ULM pilot program develops high school students into educators
A University of Louisiana Monroe professor won the Educators Rising Champion Award at the organization’s conference on June 26 in Washington, D.C. Dr. Amy Weems is an assistant professor of education and launched the Louisiana Educators Rising pilot program three years ago at Neville, Oak Grove and Wossman high schools.
The goal of Educators Rising is to encourage students to choose education as a career path by offering college credit opportunities, mentor relationships with college professors and leadership development sessions.
“Helping to repair our teaching workforce pipeline is one of the most challenging yet inspiring experiences of my entire career,” Weems said. “I have been collaborating with stakeholders across Louisiana and the US to advocate for sustainable workforce solutions for almost four years, and we still have many more years of work ahead.”
Weems developed a pilot program called the Pre-Educator Pathway for the Louisiana Department of Education. ULM was the first institution of higher education in the state to offer the program to high school students to give them an early start toward teacher certification upon graduation.
“Grow-your-own programs capitalize on participants having personal knowledge of communities and schools in which they serve. This is particularly important for promoting culturally responsive educational opportunities and for teacher retention,” Weems said.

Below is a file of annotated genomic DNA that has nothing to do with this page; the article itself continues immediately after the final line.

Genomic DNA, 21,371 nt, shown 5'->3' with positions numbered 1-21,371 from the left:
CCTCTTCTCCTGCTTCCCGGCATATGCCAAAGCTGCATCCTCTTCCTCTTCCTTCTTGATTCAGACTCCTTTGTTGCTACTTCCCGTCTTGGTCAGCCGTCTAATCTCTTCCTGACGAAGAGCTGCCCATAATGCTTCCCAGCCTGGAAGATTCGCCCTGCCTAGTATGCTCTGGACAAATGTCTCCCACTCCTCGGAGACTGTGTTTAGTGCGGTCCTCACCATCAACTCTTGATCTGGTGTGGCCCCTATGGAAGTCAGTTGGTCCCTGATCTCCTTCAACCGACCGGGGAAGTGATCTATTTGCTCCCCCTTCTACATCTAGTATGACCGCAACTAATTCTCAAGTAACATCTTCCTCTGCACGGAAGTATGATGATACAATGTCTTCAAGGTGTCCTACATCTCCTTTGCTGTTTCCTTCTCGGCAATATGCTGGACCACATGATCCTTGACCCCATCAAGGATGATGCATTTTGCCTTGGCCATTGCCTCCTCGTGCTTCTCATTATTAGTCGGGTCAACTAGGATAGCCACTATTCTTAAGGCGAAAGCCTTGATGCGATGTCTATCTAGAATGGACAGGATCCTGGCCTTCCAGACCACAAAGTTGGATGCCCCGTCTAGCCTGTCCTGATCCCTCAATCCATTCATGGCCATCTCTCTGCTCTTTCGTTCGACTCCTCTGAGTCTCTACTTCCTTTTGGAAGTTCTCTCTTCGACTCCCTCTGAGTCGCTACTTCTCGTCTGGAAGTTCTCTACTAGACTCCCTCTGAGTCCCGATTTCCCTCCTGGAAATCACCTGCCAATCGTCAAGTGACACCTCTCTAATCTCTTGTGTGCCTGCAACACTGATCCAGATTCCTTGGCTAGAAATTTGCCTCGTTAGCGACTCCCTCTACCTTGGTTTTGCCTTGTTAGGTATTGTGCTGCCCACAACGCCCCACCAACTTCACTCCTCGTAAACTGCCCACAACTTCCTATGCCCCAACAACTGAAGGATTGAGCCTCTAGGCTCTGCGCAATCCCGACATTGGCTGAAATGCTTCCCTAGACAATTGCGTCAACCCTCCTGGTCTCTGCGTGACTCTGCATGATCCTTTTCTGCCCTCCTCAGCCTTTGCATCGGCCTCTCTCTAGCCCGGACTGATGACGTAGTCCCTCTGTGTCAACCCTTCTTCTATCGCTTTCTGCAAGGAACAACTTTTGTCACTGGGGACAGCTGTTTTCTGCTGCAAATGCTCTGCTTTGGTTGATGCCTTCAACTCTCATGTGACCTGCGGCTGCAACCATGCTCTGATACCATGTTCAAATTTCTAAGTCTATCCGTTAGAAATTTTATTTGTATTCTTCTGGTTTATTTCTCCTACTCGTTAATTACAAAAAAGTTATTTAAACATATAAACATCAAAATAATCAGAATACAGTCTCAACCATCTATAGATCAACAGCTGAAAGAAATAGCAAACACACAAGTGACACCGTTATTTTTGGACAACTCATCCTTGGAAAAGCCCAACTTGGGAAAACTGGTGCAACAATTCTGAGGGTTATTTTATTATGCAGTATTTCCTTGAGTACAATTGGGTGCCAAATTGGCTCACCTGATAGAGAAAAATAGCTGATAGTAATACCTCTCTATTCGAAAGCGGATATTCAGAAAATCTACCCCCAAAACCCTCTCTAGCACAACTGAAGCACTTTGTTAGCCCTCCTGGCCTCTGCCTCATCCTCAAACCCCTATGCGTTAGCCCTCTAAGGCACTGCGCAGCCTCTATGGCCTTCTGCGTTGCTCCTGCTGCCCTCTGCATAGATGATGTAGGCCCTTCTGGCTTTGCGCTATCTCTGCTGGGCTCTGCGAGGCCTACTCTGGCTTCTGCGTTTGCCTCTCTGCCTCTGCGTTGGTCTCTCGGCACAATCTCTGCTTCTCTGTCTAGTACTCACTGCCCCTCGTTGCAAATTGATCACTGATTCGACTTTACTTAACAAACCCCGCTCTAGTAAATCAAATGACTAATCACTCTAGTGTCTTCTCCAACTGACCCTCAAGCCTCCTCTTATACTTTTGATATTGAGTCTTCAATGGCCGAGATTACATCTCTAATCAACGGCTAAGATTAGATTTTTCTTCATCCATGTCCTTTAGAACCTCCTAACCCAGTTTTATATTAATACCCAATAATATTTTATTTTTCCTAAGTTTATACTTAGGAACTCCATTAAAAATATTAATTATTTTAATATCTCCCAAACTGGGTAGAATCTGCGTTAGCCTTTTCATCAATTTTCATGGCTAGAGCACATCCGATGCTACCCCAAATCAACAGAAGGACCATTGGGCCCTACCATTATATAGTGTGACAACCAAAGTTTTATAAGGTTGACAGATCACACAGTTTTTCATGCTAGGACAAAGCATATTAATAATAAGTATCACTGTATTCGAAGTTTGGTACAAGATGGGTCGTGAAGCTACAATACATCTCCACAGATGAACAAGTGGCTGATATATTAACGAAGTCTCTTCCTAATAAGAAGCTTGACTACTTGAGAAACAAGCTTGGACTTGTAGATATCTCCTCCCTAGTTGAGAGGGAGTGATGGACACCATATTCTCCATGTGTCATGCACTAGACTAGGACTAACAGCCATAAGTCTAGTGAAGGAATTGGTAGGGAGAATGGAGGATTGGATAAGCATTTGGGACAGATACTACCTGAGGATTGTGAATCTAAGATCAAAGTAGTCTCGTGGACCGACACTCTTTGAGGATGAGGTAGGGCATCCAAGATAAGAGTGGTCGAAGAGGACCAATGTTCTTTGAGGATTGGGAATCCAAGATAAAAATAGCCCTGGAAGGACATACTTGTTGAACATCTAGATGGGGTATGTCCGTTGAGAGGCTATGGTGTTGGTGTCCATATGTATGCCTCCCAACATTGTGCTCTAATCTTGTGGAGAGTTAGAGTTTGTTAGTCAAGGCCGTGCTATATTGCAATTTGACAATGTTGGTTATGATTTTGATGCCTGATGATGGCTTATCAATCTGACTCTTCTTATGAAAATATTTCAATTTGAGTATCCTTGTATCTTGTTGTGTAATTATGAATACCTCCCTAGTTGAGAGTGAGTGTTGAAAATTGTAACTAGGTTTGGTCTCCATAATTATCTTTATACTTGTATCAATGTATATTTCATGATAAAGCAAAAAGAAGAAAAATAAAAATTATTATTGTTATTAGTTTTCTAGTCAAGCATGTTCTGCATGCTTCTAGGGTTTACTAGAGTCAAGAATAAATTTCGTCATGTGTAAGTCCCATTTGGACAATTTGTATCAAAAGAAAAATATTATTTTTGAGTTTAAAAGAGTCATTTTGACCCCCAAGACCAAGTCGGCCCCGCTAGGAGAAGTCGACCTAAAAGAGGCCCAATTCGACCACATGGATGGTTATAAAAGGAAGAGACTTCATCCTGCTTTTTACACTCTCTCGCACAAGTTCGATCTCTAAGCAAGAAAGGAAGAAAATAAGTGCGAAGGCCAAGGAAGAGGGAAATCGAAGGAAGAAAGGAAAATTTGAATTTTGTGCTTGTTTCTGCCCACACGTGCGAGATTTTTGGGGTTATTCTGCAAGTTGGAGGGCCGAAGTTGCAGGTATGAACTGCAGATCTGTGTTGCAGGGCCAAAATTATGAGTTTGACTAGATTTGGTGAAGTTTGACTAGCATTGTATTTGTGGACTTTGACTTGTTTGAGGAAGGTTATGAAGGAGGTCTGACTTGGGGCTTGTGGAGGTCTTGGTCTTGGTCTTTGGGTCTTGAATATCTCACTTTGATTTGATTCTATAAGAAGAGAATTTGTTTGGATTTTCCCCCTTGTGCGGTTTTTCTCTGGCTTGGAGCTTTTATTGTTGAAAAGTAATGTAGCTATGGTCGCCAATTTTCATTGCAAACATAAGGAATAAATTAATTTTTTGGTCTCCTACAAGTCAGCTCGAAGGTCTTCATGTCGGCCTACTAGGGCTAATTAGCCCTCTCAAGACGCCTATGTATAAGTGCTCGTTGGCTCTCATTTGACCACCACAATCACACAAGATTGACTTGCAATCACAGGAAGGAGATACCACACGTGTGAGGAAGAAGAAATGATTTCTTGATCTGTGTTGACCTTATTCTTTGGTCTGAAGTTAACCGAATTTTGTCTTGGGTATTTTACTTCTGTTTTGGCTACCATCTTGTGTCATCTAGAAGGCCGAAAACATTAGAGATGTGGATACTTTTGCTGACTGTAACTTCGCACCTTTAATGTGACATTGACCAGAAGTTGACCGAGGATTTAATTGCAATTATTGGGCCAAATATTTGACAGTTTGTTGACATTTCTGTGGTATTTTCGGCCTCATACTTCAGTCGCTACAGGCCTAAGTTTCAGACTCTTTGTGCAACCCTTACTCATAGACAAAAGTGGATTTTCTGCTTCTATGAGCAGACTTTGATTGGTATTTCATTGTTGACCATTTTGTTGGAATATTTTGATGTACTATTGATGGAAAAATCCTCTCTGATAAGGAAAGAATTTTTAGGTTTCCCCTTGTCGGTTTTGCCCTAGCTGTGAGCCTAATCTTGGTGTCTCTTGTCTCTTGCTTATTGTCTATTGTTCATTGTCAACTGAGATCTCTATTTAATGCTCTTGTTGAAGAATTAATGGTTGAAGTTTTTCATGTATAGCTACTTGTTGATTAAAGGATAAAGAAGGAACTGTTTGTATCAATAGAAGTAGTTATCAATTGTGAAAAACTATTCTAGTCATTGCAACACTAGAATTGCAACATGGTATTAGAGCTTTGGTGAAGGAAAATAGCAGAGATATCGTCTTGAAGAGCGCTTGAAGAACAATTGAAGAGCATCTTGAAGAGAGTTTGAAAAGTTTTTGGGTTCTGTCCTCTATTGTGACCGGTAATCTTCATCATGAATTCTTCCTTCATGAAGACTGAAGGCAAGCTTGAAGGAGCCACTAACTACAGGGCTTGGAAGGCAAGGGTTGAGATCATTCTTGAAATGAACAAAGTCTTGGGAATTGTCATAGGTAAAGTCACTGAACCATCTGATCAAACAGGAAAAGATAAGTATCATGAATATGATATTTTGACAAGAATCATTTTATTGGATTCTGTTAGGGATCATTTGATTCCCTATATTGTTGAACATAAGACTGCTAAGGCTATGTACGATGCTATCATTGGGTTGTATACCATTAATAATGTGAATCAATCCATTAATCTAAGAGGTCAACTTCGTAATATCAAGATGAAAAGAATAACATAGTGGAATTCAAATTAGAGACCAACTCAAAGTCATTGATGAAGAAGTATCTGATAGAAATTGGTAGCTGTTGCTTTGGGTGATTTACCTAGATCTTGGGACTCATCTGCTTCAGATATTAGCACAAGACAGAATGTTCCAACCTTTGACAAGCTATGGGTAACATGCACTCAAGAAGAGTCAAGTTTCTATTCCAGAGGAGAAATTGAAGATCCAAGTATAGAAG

Regions Bank saw the need for ULM to train more teachers and awarded a $100,000 grant to support scholarships for deserving education students who completed the Pre-Educator Pathway in high school. Incoming ULM secondary education freshman Jamecia Washington is the first student to receive a $6,000 scholarship from the fund. Washington joined Educators Rising during her 10th grade year at Wossman High School at the height of the pandemic. She attended every meeting virtually and found guidance from Weems.
“Dr. Weems was my mentor throughout the Educators Rising program. She had a huge impact on my education by giving me opportunities to learn more about children’s education. She showed me how teaching can be a wonderful job in the future,” Washington said. “I love helping others learn.”
Weems’ pilot program was so successful that she expanded the participating high schools to five districts: Caldwell, Franklin, Livingston, Richland, Monroe City and Ouachita. Now, other universities have followed the ULM School of Education’s lead to inspire teenagers to become teachers. McNeese State University, University of Louisiana Lafayette and LSU Shreveport are now also using Weems’ Pre-Educator Pathway to increase the number of educators in the state.
“The award recognizes our Educators Rising champions who have consistently promoted Educators Rising in their area and are continuing to support the teaching profession through the Grow Your Own programs. We are happy to present this award to Amy for her commitment to inspiring, developing and supporting the next generation of educators,” said Robyn Mintier, director of membership for Educators Rising.